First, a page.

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Using events to promote your business

Yesterday, I described an email where past events were advertised – and suggested it was not a great idea!

Yet running or being involved in events such as seminars can be a very effective marketing tool. Assuming the event is well run and provides useful information, the event shows you as an expert, professional, helpful and possibly generous with your knowledge.

Obviously, in the lead up to an event you need to promote it to attract people to the event itself – not much of an event if no one turns up because they didn’t know about it!

However, you can also promote an event to market your business as well as the event – and this marketing can follow the event as well as lead up to it. Worst case, people know you run seminars and may be able to attend your next one; best case, people give you more respect and trust in you, and are more aware of your business.

Some ways you can use an event afterwards to promote your business and credibility are:

  • talk about how much you enjoyed the event afterwards – and how much you learned. That may even include mention of things that didn’t work that you have learnt from. Talk about it in your blog and newsletter, as well as on forums, at networking sessions and with colleagues
  • gather testimonials from people who were at the event. You can put these on your website (especially near the details for the next event), in a portfolio/resume, quoted in marketing materials, in your blog and newsletter, and in media releases for future events
  • ask attendees at the event to review the event – written reviews can be added to your site/blog/newsletter, or even better, to theirs! If they do review or mention your event in their blog, make sure you leave a comment thanking them for their perspective and perhaps adding something useful as a thank you
  • give attendees something that is branded for your event – this probably only applies to bigger events like a conference or full day event. If they wear a tee-shirt, carry a bag, mark a place in a book , drink from a water bottle, add a button to their website, use  USB key or write with a pen branded for your event, people may ask them about it and they will remember it for longer themselves.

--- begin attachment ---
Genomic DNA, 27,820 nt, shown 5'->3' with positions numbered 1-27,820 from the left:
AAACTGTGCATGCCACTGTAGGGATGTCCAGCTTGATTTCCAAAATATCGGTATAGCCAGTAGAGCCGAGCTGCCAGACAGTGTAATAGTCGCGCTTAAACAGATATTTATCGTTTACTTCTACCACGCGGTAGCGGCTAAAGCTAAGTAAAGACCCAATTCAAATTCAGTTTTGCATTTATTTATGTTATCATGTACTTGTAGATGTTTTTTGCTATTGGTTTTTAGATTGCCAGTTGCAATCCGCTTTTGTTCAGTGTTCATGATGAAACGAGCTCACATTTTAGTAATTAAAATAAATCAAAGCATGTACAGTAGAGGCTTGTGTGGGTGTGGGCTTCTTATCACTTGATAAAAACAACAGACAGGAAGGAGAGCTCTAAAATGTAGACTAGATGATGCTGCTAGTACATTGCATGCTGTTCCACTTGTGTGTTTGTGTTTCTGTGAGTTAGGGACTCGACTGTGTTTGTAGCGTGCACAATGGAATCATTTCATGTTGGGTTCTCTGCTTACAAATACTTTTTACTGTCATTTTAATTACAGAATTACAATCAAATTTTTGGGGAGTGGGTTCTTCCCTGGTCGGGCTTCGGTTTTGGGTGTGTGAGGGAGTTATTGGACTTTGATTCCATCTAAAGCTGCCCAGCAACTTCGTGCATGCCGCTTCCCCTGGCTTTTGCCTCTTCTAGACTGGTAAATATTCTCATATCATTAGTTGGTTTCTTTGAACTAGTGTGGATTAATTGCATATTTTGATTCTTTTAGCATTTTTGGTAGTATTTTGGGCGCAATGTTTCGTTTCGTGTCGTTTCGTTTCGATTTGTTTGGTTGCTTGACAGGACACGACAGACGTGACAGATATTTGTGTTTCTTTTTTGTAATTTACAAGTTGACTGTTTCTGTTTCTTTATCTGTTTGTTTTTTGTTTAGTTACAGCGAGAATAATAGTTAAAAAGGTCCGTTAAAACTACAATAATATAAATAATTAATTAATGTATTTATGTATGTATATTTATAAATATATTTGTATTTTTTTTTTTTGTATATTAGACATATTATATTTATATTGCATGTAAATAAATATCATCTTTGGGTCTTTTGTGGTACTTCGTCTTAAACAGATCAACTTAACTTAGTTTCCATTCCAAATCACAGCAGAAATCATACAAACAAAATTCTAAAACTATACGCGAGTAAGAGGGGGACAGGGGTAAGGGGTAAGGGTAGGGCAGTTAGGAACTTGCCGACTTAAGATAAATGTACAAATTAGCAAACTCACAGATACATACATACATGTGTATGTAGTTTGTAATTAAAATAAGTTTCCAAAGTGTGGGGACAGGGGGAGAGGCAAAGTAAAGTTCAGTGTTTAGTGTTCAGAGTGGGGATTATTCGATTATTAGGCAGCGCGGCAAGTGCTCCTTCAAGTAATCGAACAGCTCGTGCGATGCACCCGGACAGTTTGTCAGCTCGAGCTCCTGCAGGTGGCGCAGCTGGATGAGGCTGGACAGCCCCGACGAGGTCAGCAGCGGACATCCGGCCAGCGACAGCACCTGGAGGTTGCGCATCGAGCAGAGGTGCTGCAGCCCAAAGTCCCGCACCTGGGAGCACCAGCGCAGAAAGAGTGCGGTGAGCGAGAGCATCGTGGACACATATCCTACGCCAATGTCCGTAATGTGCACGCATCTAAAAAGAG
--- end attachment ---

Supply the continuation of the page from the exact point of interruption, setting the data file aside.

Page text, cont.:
• mention the event, as appropriate, in future media contacts, articles, blog posts, newsletters and so on, although don’t do it all the time as that would just be boring and counter-productive!
  • set up surveys asking for feedback to help you improve the next event – invite people from the last event and others to complete it. This gives you market insight whilst also drawing attention to the fact you have an event coming up!

What other ways have you used or seen used for promoting events after they have happened?

Advertising the past is pointless

I just received an email newsletter – one I’ve been considering unsubscribing from anyway – which amazed me. It had a very long introduction, then some ads and then a list of seminars they are running.

However, the first two seminars listed were in December 2008! And the third was for today!

Ok, today’s one would have some hope of attracting some extra people to the seminar, but what is the point of advertising something I can’t go to no matter how much I would like to? It wasted their time and mine for absolutely no gain – in fact, it has annoyed me so I’m less likely to believe in what they say.

Once an event is finished, there is really no point advertising it – as far as I know, no one has invented a time machine yet! Discuss how good it was, lessons learned or give testimonials afterwards by all means, by advertising it may hurt your business more than help it!